Nutrition and Benefits of Lecithin

Understanding Its Effects on Cholesterol, Ulcerative Colitis, and Other Conditions

Lecithin is a mixture of fats that have important functions in human cells. It is found in a variety of different foods, including egg yolks, sunflower seeds, soybeans, and fish. Cellulose Acetate Butyrate Uses

Nutrition and Benefits of Lecithin

Lecithin has been studied for its effectiveness in treating and preventing certain health conditions, including dementia, high cholesterol, and ulcerative colitis. Although it has shown promise in some studies, more research is needed.

This article explores the purported health benefits of lecithin. It also discusses dosing information, potential interactions, and how to shop for lecithin supplements.

Lecithin is a type of fat found in foods like the following:

Lecithin is considered safe at recommended doses for short-term use. It is also sometimes added to the following products:

Lecithin contains phospholipids like phosphatidylcholine. Phospholipids are a type of fat combined with phosphate. Your body converts phosphatidylcholine into choline. Choline supports cell structure in the following areas of your body:

Lecithin has been studied to treat various conditions, including but not limited to the following:

This article examines lecithin uses, sources, and evidence for its effectiveness. It also discusses possible side effects, dosage, and what to look for when buying lecithin supplements.

Lecithin is used in cooking as an emulsifier ; it helps stabilize ingredients that aren't easily mixed, like oil and water.

Two level tablespoons (15 g) of soya lecithin granules contained approximately the following nutrients:

The fats are primarily linoleic acid n-6 (LA), polyunsaturated fatty acids (PUFAs), and monounsaturated fatty acids (MUFAs).

Other lecithin products, like soybean lecithin oil, have a different nutrition profile. One tablespoon (13.6 g) of soybean lecithin oil contains the following:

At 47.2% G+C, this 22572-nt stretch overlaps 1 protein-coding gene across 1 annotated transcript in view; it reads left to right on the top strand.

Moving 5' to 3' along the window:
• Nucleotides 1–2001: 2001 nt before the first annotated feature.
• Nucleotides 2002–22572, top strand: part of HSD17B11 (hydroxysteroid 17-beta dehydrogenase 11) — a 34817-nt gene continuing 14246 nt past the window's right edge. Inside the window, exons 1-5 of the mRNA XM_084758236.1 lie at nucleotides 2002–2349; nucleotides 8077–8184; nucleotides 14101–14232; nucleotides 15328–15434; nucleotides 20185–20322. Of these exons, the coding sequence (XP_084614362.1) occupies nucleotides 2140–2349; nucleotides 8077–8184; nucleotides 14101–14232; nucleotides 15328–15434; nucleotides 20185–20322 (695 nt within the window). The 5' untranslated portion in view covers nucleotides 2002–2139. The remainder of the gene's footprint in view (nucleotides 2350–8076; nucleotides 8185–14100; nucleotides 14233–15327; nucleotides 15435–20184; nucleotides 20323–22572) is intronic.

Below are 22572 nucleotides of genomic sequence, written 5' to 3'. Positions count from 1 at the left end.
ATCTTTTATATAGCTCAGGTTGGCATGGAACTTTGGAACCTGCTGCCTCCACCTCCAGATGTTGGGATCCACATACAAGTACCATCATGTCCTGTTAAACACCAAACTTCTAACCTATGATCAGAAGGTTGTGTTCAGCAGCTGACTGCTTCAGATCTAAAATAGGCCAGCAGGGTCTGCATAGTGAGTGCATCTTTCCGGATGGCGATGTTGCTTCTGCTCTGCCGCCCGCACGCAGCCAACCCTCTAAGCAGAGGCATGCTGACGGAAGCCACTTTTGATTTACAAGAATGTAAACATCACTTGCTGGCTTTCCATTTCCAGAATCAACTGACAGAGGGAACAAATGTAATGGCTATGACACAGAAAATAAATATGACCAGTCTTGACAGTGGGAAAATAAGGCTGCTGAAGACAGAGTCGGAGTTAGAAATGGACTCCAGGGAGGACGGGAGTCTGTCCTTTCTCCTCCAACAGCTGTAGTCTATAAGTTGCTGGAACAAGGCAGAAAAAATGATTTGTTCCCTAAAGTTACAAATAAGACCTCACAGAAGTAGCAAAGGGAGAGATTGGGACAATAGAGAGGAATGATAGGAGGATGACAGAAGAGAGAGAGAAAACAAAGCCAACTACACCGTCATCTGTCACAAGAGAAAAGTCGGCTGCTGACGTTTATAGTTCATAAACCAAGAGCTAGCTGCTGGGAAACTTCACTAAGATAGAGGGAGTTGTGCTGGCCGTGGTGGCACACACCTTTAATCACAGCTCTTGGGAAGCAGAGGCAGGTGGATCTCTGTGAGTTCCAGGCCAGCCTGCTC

Growing conditions can affect the amounts of a plant-derived product's fatty acids and phospholipids.

Supplement use should be individualized and vetted by a healthcare professional, such as a registered dietitian nutritionist (RD or RDN), pharmacist, or healthcare provider. No supplement is intended to treat, cure, or prevent disease.

Lecithin is not a single substance. It's a group of chemicals, including phospholipids (fat plus phosphate).

The following highlights research conducted using lecithin for specific conditions.

Researchers have looked into lecithin's effects on the following:

The results of the meta-analysis (collection of studies) suggested lecithin positively impacted self-reported memory issues. However, results for dementia treatment were unclear.

Another review suggested that choline may be somewhat helpful for cognitive impairment from a head injury. The phosphatidylcholine in lecithin, in part, breaks down to choline. However, further research is warranted regarding lecithin's specific effects.

Lecithin has been suggested to have anti-inflammatory and cardiovascular protective effects.

A small study found that 430 mg of soy lecithin daily significantly decreased total cholesterol and triglycerides in adult male rats. Larger, well-designed studies are needed to confirm these results.

Do not discontinue your prescribed medication without first discussing it with your healthcare provider. Before you add lecithin to your daily regimen, review the pros and cons with your healthcare provider.

Mastitis is an inflammation of breast tissue. It can occur in breastfeeding people. Clogged milk ducts can lead to mastitis.

Some studies have found that lecithin may treat or prevent clogged milk ducts. One source recommended taking 5 to 10 g of soy or sunflower lecithin a day to reduce inflammation in the milk ducts. However, further study is needed.

Before using lecithin or other supplements during breastfeeding, please speak with your obstetrician, child's pediatrician, or another healthcare provider.

Researchers used a high (1,200 mg per day) or low dose (600 mg per day) of soy lecithin or placebo for eight weeks in people undergoing menopause.

The group taking the higher dosage reportedly experienced the following:

More research is needed to confirm these results.

Tardive dyskinesia (TD) is characterized by uncontrolled body movements and can be due to certain medications used to treat neurological (brain) conditions.

A number of older studies have examined the effects of lecithin on TD. The authors of a 14-study review, however, concluded that there isn't enough evidence to warrant further study of lecithin's effectiveness against TD.

Lecithin is believed to stimulate mucus production in the intestine. This may aid digestion and help protect the lining of your gastrointestinal system.

Lecithin is sometimes suggested for people with irritable bowel syndrome (IBS). However, some limited research suggests that soy lecithin may increase the abundance of undesirable gut bacteria.

Larger, more well-designed studies are needed before lecithin can be recommended for digestion and IBS.